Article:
In fact, fashion, cloth-making or couture, if we prefer the French term's tailoring nuance, can choose to transcend the ephemeral and disposable, the branding imperative, exercise of power, and the exploitation and waste production that mark the fashion industry. The modernizing discourse is both arrogant and forcefully binary, with contrasts like history/tradition, fashion/folk styles, center/periphery etc.
In it, fashion is perforce modern and innovative, idolizing desirability and fueling it with constant change and a belief that its only valid source is the West. Anything outside is "ancestral," local' or, well, old-fashioned. It relates to the "unfashionable" world of arts and crafts..
Anthropologist Angela Jansen has identified "self-exoticization" as a powerful marketing tool working both at national and international levels. Nationally, she says, it provides the "local flavor" absent in foreign brands, and abroad, an exotic flavor to catch the foreign eye.
But she also sees its trap, as marketing the local style is tied to cultural differentiation, which is precisely an obstacle to entry into the community of international designers. These usually seek freedom from all restrictions, including cultural ones, on design.
Fashion can be political
A decade ago, I myself proposed a critique of local styles sometimes termed Caribbean chic. Dresses worn in the city's dancing festivals are beautifully ornate, even reminiscent of the extravagant outfits of such festive figures as Carmen Miranda. But who are they for? What kind of women should don such elaborate outfits?
Fashion can be political, for the imagery it projects.
Social class is a constant tension in Colombian fashion, and Caribbean chic is certainly not without its class (and race) overtones.
Yet, I believe that a critical view of fashion means accepting the uncomfortable reality of its simultaneous aspects. Johanna Ortiz has enjoyed a decade of global success and shown us that fashion can be political, for the imagery it projects. Her political contribution is to have helped change the image of Colombia as a land of drug lords and violence. With her, Colombian fashion began to enjoy global visibility.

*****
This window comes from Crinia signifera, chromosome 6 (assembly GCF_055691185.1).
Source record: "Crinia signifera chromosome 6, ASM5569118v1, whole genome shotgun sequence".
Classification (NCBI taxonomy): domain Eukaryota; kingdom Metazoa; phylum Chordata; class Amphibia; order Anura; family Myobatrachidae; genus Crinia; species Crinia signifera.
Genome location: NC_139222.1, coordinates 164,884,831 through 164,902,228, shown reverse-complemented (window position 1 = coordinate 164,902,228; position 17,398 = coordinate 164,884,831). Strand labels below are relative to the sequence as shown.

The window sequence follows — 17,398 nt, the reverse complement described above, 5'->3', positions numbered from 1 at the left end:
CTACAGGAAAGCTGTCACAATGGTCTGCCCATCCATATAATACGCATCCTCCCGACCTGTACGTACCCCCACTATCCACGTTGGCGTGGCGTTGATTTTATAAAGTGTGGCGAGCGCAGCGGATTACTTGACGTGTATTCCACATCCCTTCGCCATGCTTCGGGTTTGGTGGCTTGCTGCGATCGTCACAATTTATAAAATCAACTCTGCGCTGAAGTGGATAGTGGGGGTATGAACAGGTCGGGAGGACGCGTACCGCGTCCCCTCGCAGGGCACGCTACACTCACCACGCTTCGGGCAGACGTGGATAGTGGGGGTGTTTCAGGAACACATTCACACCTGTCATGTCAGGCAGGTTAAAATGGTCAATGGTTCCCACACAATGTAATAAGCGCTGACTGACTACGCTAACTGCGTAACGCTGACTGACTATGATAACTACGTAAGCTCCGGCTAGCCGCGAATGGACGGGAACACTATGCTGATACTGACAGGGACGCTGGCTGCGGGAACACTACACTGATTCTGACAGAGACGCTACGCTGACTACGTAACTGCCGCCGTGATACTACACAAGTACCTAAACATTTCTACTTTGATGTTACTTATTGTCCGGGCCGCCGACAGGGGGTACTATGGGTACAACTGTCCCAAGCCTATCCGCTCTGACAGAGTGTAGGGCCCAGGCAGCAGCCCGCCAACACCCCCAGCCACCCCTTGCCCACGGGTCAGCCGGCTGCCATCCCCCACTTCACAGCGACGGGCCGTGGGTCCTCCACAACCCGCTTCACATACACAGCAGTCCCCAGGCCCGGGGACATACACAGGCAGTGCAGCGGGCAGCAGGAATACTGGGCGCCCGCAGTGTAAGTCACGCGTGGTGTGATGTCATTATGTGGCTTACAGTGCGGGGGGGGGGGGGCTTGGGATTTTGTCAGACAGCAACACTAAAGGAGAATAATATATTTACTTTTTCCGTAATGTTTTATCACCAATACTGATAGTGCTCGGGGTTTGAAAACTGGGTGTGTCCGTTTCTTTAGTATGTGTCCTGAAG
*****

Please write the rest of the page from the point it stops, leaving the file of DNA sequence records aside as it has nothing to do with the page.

This shows the cultural strength of fashion, which can help entire communities revise their self-image. In a cultural departure, Colombians began to dress in such a way as to honor their identity. And celebrations of the Caribbean style may have contributed to this, but at a cost.
With projects like Cartagena Grace, who is admiring the city if not the élites of Colombia and wealthy travelers? And that is when culture and fashion help perpetuate the colonial perspective — the view from the five-star balcony! Is that what brands like Johanna Ortiz wish to fix with the word "splendor"?
The debate is far from concluded, but fashion should know it can break the rules. It needn't equate clothing and stylization solely with the fashion world we know. We can always redefine splendor. There is an abundance of splendor in Latin America, utterly alien to the dictates of Western fashionability.
Our splendor is in our resistance, even if certain labels remain wedded to beauty as a big-business product rooted in Western modernity. Fashion can be more than a fad: it can be a posture in life, critical attitudes, culture, politics and meaning.
There is splendor when design, art and heritage become an opportunity to picture another world, beyond the one that has reached its point of exhaustion.
- No Mercy For Conquistadors, But We Can Let Their Statues Stand ›
- The Folly Of 'Degrowth' Economics — A View From The Global South ›